#46 written by Gautam Vibhute 4 years ago

    Finally I know how to walk. My feet hurt a lot but with this method I walk much more taller and feel confident and in control. Very awkward at start to correct from heel to toe and shift weight from center of feet specially walking barefoot. Feels like walking on a balance beam. Gets better as you walk more. will keep trying as I did this mostly at home

    • admin
      #47 written by admin  4 years ago

      The more you practice, the more neurons in your brain will get myelinated so the exercise becomes habit. That is also how you build repetition with your golf swing using balance exercises.

  • Kyle Butterfield
    #48 written by Kyle Butterfield  4 years ago

    I feel that when I figured this out it was alot easier to change my walk by picturing and telling my brain how it should look and that my posture feels much better

  • louis britt
    #49 written by louis britt 4 years ago

    A struggle as i have been walking with rounded shoulders and splay footed forever Will need to keep working but i cn feel a little difference Cant hurry this I’m afraid

  • louis britt
    #50 written by louis britt 4 years ago

    What next

    • admin
      #51 written by admin  4 years ago

      Question, did you see the image in your mind of the bottoms of your feet as you walked?

  • Michael DAlbor
    #52 written by Michael DAlbor  3 years ago

    when i walked i felt like my core was engaged the whole time.

  • Daniel Sheldon
    #53 written by Daniel Sheldon  3 years ago

    I could feel my posture and see it as well with the sternum winning the race idea. Did that while concentrating on center heel to ball on both feet. Could see it happening in my mind as it was actually happening.

  • James Morris
    #54 written by James Morris 3 years ago

    I could feel my sternum slightly out as it is supposed to be. Pictured in my mind also.

    • admin
      #55 written by admin  3 years ago

      The improtant part is picturing the movement. It is possible because you are in a subconscious state focused on the present task at hand. Monitoring bio-feedback from the feet helped you get there.

  • Terence Brandon
    #56 written by Terence Brandon  3 years ago

    I can visualize the bottoms of my feet while making sure I land in the center of my heel and push my sternum ahead with the center of each foot. Really feel it in my hips upper front of legs and calves when finished.

  • Don B
    #57 written by Don B  2 years ago

    Had good visualization of the bottom of my feet. It was harder to visualize the sternum leading but doing it definitely helped my posture. Still trying to get a good visual of it.

  • Douglas Pudsey
    #58 written by Douglas Pudsey  2 years ago

    Definite improvement in both posture and balance on both feet with effortless motion of walking with I believe better energy and more purpose of the exercise.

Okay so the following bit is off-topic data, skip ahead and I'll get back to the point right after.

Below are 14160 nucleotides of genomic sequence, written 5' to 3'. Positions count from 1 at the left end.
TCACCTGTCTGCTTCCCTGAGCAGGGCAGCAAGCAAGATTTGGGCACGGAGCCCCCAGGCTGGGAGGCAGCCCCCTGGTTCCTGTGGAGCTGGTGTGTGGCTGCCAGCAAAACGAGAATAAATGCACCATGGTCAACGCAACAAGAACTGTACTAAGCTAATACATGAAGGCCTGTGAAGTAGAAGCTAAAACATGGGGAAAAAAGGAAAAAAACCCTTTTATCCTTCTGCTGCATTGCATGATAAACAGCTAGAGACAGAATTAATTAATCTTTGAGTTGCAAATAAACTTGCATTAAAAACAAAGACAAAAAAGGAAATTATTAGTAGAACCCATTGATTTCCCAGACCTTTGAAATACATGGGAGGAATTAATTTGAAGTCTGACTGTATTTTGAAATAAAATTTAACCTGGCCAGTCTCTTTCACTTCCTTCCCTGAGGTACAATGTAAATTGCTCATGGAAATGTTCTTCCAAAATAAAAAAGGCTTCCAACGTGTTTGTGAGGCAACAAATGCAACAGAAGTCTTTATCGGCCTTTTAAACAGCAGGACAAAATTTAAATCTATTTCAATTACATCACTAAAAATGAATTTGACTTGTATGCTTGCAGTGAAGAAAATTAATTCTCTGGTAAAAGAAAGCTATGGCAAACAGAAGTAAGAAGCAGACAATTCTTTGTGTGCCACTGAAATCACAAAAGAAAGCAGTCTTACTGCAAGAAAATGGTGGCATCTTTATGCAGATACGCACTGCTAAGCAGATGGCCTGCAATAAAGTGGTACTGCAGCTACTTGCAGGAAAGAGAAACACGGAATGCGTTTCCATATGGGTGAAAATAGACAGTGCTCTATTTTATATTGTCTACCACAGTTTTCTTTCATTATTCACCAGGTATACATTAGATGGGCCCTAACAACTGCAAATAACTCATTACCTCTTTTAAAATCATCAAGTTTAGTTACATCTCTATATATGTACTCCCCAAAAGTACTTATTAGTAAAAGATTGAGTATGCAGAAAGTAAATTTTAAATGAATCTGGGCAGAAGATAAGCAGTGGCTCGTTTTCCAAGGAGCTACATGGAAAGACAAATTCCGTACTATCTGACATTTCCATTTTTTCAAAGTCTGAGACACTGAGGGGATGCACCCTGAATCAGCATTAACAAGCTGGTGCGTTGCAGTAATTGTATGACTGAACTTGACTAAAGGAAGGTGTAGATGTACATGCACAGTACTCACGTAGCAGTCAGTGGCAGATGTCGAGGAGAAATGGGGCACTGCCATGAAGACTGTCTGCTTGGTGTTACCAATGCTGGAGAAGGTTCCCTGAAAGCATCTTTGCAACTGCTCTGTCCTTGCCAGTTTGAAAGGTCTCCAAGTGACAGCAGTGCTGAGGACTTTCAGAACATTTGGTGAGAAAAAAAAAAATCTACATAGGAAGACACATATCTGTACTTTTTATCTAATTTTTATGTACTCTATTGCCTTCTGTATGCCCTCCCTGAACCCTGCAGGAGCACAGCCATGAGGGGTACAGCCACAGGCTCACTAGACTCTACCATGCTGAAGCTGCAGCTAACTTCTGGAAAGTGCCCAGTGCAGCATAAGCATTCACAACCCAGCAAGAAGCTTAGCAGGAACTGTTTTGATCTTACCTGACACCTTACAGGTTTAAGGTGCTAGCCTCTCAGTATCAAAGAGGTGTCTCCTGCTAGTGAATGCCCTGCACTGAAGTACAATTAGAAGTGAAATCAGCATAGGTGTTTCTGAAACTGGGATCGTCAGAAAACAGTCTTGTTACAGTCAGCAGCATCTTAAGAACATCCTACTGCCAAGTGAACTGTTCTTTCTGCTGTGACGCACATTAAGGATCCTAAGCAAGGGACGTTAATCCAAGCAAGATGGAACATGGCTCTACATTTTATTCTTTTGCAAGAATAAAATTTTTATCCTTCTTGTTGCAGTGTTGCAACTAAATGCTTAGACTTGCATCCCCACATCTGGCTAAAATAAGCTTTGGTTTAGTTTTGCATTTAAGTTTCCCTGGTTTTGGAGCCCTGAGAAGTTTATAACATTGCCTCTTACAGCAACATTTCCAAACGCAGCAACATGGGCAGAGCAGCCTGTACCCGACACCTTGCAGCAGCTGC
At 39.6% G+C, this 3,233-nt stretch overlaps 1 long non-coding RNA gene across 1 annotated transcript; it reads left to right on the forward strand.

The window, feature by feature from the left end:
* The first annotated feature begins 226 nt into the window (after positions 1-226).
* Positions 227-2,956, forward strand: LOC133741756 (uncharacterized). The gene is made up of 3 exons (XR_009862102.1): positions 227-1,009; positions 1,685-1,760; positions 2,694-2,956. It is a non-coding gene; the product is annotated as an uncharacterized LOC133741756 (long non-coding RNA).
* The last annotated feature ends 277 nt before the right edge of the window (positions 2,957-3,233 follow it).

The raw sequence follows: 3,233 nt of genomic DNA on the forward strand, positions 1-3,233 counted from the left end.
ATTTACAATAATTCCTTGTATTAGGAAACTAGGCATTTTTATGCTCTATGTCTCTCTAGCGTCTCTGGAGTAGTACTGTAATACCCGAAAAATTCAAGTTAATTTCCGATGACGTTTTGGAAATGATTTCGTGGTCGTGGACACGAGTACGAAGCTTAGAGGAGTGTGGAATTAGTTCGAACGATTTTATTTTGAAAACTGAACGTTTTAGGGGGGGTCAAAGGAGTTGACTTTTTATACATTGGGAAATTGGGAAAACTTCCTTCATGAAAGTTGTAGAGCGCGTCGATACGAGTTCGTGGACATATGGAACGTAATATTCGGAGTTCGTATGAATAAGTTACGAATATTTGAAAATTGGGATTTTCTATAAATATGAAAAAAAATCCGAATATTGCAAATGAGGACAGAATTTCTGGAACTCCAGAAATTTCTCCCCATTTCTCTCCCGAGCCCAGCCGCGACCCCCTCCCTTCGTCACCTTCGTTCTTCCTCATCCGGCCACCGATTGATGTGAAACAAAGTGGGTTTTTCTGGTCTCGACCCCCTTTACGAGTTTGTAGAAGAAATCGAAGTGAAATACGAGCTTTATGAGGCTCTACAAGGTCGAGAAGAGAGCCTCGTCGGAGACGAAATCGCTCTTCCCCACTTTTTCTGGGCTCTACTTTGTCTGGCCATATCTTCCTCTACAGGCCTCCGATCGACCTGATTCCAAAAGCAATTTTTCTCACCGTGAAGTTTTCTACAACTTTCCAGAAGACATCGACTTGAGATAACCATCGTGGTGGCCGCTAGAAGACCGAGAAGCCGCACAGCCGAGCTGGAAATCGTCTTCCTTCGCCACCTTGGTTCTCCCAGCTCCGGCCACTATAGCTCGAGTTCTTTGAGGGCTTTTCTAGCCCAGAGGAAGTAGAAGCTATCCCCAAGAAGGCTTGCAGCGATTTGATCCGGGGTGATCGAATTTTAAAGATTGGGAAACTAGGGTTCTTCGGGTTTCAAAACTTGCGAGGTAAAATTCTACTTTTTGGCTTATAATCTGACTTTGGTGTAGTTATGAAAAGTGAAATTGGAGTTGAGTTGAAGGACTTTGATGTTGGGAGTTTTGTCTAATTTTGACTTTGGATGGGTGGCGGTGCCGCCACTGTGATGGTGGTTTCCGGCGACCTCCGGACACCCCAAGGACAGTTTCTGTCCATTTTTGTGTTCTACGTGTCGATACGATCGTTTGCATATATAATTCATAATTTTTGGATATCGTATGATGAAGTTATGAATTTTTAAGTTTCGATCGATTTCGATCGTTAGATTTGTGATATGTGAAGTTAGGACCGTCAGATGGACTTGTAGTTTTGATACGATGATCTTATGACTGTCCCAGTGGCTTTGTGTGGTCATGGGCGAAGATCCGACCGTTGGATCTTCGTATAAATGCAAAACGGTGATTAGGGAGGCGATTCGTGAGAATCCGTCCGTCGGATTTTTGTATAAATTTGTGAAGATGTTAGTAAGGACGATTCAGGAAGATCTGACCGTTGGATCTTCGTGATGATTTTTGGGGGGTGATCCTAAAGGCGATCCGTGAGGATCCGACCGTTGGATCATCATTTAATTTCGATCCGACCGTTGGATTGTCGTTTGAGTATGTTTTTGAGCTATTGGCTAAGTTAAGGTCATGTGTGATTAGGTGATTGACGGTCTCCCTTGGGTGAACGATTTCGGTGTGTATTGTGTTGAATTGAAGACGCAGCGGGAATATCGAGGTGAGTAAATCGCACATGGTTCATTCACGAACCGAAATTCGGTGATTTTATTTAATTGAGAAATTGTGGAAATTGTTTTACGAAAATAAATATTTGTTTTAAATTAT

• Matt Joy
    #59 written by Matt Joy  2 years ago

    hi Tracy
    I could almost instantly feel more balance and confidence in my being walking with this thought process.
    I feel I will need to deliberately practice this a lot! for it to become second nature though and not slip back into my bad habits
    Is that the case ?
    What are your thoughts?

  • Lefty Ferreira
    #60 written by Lefty Ferreira 2 years ago

    Solar plexes , good lrlud soldier would have solar plexes ..chest out …and stomach in

  • Jason George
    #61 written by Jason George  2 years ago

    Hi Tracy

    I feel very confident when I walk like this. It has shown me how out of balanced my walking style used to be.



  • Drew Waddell
    #62 written by Drew Waddell  2 years ago

    A feeling of power and control from the top of the core

  • Rick Barstow
    #63 written by Rick Barstow  2 years ago

    I am looking forward to learn the set-up having the C.O.G. correct allowing natural rotation in balance.


  • Joe Mandola
    #64 written by Joe Mandola  2 years ago

    The posture exercise is great! I have poor posture, but this visual works without the strain in my back.
    Wish I had this 30 years ago!

  • Bernard Beeck
    #65 written by Bernard Beeck  1 year ago

    Amazing how relaxed my back and shoulders feel by thrusting my sternum forward as I walk. I see my feet pushing off from my big toe.

  • Bob Crall
    #66 written by Bob Crall  1 year ago

    Tracy; I worked on Lesson 1, 2a & 2b over the last three days at Disney World where I walked a lot with my Daughter’s family. I felt several new sensations:
    1. I didn’t sway sideways; I felt my head go up and down but barely left and right.
    2. I never felt any tension in my back.
    3. I walked comfortably and in better balance even after my legs got tired at the end of the day.
    4. I could feel tension in my abdomen when I walked either up a grade or down a grade.
    5. Several times after interruptions with the grandkids, I’d simply left myself experience what my feet and were doing and where my solar plexus was as I walked. After three days the lesson exercises became automatic.

  • Jorge Gamarra
    #67 written by Jorge Gamarra  1 year ago

    I feel much more powerfull